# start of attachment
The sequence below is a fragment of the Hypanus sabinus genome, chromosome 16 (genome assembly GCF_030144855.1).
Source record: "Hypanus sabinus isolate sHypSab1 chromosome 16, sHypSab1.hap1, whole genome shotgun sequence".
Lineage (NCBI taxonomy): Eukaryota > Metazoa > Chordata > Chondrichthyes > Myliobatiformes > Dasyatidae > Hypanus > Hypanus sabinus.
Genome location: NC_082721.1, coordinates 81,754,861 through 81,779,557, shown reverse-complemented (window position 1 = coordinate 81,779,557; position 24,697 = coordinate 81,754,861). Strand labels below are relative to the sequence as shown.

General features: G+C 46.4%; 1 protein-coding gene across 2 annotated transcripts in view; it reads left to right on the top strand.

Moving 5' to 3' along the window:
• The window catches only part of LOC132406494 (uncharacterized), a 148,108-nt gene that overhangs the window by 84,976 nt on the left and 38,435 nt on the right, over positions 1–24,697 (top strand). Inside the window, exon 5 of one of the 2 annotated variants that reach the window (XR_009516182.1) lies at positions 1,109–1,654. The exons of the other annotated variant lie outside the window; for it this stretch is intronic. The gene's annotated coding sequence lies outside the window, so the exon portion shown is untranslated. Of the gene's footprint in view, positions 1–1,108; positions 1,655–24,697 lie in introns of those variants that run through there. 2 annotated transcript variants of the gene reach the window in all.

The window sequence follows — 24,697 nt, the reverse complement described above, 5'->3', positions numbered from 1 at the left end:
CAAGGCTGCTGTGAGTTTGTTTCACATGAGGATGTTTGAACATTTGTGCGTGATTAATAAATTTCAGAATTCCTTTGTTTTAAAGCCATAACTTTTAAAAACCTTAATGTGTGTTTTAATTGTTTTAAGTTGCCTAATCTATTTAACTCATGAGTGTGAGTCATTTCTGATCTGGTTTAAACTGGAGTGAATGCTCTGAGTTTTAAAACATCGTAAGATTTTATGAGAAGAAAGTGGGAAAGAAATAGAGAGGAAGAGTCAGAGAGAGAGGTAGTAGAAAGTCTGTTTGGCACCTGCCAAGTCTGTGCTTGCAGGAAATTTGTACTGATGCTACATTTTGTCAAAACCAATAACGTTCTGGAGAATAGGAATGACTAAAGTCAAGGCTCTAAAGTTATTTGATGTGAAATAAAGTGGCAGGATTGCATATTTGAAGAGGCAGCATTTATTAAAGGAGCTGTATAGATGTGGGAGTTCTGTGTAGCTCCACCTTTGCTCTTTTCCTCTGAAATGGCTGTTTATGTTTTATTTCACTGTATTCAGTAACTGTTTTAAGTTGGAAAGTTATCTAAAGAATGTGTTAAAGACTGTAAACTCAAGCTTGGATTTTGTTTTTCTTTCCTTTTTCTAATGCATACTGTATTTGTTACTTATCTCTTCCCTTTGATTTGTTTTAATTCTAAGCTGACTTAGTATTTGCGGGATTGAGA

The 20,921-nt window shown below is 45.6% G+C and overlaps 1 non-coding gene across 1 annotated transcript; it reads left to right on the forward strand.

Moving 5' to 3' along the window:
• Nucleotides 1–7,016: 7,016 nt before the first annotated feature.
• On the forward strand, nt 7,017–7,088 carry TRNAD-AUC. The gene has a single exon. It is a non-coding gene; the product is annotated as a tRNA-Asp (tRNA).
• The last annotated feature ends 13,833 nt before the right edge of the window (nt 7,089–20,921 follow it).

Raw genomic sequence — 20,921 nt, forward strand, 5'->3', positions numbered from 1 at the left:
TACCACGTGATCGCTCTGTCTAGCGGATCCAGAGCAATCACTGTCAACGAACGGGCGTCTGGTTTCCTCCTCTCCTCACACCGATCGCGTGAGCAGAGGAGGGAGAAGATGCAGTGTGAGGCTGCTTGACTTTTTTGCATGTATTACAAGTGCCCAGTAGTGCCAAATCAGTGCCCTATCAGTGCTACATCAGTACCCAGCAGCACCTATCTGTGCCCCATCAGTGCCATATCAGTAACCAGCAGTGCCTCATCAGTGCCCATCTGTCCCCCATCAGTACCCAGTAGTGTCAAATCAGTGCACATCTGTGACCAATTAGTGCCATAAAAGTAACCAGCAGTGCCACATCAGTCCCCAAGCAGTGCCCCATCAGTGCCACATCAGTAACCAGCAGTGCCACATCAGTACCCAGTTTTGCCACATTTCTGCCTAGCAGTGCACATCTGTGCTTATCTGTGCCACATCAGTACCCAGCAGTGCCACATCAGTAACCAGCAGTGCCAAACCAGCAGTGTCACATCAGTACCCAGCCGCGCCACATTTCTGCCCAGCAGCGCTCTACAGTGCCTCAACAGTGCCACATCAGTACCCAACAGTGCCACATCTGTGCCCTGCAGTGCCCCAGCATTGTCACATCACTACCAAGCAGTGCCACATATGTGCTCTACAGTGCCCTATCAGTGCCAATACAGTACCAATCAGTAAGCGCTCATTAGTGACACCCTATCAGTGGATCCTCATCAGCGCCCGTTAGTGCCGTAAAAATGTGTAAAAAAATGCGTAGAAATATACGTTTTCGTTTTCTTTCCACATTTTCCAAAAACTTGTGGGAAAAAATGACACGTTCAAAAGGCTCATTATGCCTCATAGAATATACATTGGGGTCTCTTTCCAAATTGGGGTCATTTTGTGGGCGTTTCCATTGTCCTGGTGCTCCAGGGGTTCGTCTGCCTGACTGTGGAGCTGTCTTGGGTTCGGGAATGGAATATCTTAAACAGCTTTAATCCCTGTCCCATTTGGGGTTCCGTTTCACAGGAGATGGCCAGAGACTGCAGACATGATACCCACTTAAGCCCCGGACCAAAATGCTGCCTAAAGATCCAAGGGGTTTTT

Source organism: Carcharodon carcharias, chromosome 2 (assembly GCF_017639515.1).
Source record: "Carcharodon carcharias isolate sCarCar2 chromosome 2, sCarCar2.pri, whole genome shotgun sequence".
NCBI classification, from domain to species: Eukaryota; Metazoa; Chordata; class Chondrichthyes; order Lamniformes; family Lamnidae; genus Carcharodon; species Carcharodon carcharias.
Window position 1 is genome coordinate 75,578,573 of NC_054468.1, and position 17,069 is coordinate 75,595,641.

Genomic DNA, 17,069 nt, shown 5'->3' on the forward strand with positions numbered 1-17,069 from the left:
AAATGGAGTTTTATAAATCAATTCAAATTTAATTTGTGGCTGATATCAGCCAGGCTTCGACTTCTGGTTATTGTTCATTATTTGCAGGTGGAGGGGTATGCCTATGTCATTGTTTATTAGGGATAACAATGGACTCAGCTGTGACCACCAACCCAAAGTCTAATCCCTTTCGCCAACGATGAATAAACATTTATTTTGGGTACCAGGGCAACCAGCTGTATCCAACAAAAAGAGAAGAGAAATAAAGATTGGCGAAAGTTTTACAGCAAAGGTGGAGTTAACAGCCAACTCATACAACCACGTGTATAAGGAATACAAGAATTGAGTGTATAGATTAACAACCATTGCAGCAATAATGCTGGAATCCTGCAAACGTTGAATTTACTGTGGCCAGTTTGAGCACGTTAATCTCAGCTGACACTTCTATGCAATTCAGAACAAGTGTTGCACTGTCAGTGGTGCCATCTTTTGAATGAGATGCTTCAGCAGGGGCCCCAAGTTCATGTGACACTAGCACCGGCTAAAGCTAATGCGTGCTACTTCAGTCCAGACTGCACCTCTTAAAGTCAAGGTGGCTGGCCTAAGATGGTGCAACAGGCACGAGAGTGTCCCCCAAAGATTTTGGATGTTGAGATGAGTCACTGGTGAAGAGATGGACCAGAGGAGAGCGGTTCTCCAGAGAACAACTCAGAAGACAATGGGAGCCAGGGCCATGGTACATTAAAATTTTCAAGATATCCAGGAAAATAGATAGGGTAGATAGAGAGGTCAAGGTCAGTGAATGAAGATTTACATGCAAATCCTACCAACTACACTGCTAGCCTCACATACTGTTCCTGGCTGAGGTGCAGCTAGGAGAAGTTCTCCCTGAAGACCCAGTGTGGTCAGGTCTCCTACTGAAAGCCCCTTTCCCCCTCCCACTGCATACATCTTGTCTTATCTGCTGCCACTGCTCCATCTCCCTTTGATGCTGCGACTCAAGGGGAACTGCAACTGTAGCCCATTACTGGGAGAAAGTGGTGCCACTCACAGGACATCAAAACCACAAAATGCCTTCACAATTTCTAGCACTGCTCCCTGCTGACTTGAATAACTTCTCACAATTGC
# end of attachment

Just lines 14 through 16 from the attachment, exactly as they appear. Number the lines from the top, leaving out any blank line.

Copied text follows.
• The last annotated feature ends 13,833 nt before the right edge of the window (nt 7,089–20,921 follow it).

Raw genomic sequence — 20,921 nt, forward strand, 5'->3', positions numbered from 1 at the left:
TACCACGTGATCGCTCTGTCTAGCGGATCCAGAGCAATCACTGTCAACGAACGGGCGTCTGGTTTCCTCCTCTCCTCACACCGATCGCGTGAGCAGAGGAGGGAGAAGATGCAGTGTGAGGCTGCTTGACTTTTTTGCATGTATTACAAGTGCCCAGTAGTGCCAAATCAGTGCCCTATCAGTGCTACATCAGTACCCAGCAGCACCTATCTGTGCCCCATCAGTGCCATATCAGTAACCAGCAGTGCCTCATCAGTGCCCATCTGTCCCCCATCAGTACCCAGTAGTGTCAAATCAGTGCACATCTGTGACCAATTAGTGCCATAAAAGTAACCAGCAGTGCCACATCAGTCCCCAAGCAGTGCCCCATCAGTGCCACATCAGTAACCAGCAGTGCCACATCAGTACCCAGTTTTGCCACATTTCTGCCTAGCAGTGCACATCTGTGCTTATCTGTGCCACATCAGTACCCAGCAGTGCCACATCAGTAACCAGCAGTGCCAAACCAGCAGTGTCACATCAGTACCCAGCCGCGCCACATTTCTGCCCAGCAGCGCTCTACAGTGCCTCAACAGTGCCACATCAGTACCCAACAGTGCCACATCTGTGCCCTGCAGTGCCCCAGCATTGTCACATCACTACCAAGCAGTGCCACATATGTGCTCTACAGTGCCCTATCAGTGCCAATACAGTACCAATCAGTAAGCGCTCATTAGTGACACCCTATCAGTGGATCCTCATCAGCGCCCGTTAGTGCCGTAAAAATGTGTAAAAAAATGCGTAGAAATATACGTTTTCGTTTTCTTTCCACATTTTCCAAAAACTTGTGGGAAAAAATGACACGTTCAAAAGGCTCATTATGCCTCATAGAATATACATTGGGGTCTCTTTCCAAATTGGGGTCATTTTGTGGGCGTTTCCATTGTCCTGGTGCTCCAGGGGTTCGTCTGCCTGACTGTGGAGCTGTCTTGGGTTCGGGAATGGAATATCTTAAACAGCTTTAATCCCTGTCCCATTTGGGGTTCCGTTTCACAGGAGATGGCCAGAGACTGCAGACATGATACCCACTTAAGCCCCGGACCAAAATGCTGCCTAAAGATCCAAGGGGTTTTT